Extensive graduate programmes are outdated. These should be kept as short as possible while still allowing time for the company to recognise the competences and value that a young talent brings to the company. Tasks and responsibilities should instantly be delegated to bring the young talent out of the role of being junior into the role of a regular employee. This brings down barriers and allows new employees to fail faster. Obviously, the concept of failing must be re-addressed (or re-articulated) as learning. Keeping the young talent in a closed and safe (graduate) environment for too long is a disservice as well as stigmatising.

3. Facilitate C-suite interaction
Frequent interactions between new talents and C-suite members is beneficial for both parties, and turning the dialogue upside down so that the CXO takes notes and reflects on feedback from employees (new talents) is a crucial and effective commitment, which also facilitates employee motivation. CXOs cannot meet with all employees in one-on-ones, and therefore this becomes a very delicate task where the governance structure around it must be handled with carefulness and a deep understanding of organisational mechanisms.

4. Be outspoken about the best carrier opportunities inside and outside the company
Managing talent is all about integrity and being genuine. Realising together with talents that opportunities exist outside the company – perhaps even better suited opportunities and carrier paths – and positively addressing this topic as a regular part of follow-up meetings shows that the company has the open and modern approach necessary to capitalising on the digital revolution emerging around us. Hence, accepting that people do move around and helping them to do so instead of neglecting this fact brings much more value to both parties and makes the relationship last longer – and beyond the first job.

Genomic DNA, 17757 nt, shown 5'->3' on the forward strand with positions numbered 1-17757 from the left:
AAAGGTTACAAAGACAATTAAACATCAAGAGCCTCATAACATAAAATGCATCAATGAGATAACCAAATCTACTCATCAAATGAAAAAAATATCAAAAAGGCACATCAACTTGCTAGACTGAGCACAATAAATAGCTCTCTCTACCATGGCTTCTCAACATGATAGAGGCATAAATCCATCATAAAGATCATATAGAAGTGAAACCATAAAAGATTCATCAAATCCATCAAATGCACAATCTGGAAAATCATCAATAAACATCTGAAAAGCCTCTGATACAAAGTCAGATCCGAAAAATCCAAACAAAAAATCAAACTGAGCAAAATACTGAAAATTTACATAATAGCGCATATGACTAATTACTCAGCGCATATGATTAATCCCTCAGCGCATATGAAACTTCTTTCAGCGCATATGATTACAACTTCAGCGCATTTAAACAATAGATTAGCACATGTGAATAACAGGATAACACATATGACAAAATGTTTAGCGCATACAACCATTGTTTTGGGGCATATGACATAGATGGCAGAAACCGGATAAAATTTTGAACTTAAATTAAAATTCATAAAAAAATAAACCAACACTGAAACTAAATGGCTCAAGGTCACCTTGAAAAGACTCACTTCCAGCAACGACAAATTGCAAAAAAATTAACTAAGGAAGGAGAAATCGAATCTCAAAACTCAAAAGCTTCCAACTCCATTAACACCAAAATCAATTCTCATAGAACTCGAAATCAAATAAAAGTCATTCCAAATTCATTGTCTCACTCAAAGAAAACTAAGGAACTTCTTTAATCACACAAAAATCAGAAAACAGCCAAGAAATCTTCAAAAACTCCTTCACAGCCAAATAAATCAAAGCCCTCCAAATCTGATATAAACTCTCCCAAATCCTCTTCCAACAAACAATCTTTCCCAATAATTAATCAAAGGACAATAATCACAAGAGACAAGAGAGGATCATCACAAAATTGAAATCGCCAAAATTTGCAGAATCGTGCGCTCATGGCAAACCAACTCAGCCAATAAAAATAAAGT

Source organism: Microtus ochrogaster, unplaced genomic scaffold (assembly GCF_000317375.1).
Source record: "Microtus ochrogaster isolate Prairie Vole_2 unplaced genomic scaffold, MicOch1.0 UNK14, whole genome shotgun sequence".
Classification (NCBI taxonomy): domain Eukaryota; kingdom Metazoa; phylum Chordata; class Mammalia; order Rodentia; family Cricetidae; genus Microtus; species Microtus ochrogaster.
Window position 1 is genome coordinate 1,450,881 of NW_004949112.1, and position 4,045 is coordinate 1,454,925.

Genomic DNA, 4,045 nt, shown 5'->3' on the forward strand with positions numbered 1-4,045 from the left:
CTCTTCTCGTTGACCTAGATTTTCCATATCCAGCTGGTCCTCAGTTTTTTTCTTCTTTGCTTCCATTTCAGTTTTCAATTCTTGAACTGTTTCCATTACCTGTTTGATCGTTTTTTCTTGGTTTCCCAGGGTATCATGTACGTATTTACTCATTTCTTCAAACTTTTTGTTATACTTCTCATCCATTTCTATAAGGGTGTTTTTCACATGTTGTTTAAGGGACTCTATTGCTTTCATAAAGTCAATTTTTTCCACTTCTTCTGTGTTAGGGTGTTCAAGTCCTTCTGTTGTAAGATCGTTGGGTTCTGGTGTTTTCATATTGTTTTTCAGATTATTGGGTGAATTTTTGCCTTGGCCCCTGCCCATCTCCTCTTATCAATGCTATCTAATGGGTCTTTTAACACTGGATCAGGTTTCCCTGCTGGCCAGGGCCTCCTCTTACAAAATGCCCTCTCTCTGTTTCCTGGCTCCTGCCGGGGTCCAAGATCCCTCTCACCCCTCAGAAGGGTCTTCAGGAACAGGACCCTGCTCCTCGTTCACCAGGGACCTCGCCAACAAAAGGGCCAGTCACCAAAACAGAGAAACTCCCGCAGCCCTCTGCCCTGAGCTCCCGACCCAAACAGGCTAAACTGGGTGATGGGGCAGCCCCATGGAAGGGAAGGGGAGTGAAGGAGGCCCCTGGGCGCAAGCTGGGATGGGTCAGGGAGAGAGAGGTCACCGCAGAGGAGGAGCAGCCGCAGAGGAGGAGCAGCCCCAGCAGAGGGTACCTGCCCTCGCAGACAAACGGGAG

5. Vocalise how to facilitate the digital renaissance
One of the most radical changes that will emerge is “how we work”: moving towards project-based thinking reflects a digital mindset where routines are replaced with digital substitutes, leaving room for creativity and non-repetitive development. Accepting that any repetitive routine and process must be redesigned into an efficient digital format means emphasising that energy and resources must be allocated to constant development and transformation of products and services while the operation is optimised. Work methods similar to sprints – where roles and expected outcomes are clearly defined, timelines are well described, and everything is done within a few weeks or months – will become the standard, and companies should therefore build their infrastructure to cater to this regime. Obviously, this supports the digital renaissance where talent moves freely between jobs and companies – and projects and cultures rather than ranks are what keep talented people around.

6. Frequent one-on-ones
The once-a-year personal development dialogue cannot stand alone; time simply moves too fast. One-on-ones must take place frequently with an agenda that allows for both professional and personal dialogue. Instant feedback and dialogue must be understood as a prerequisite for mutual success. Hence, the dialogue should be twofold where both parties give feedback and bring various topics to the table. This kind of relationship brings down barriers, but it also creates an environment where fails and mistakes are discovered faster, which certainly brings commercial value to the company.

To put it into perspective: If we were able to ask a person from the 14th century about her predictions for a 17th century European, what would her answer be? She would not even be remotely close. And obviously, we are not remotely close to being able to predict how the next 25-50 years of digital renaissance will change our lives, but we should at least try to prepare for it and secure our attractiveness towards talents.

The six reflections above certainly address the changes companies must make in how to manage talent. We do believe that most companies are doing some of this already – or at least they are trying to. Putting it all into place is not trivial (despite that fact that it might sound trivial), and it takes time. All parties involved have to prioritise and develop their way of applying these initiatives, and we therefore highly recommend that companies start to develop these standards and bring them into play.

For further discussion on the topic, contact:

Tim Madsen
+45 61 22 42 69

Jens Friis Hjortegaard
+45 29 69 69 22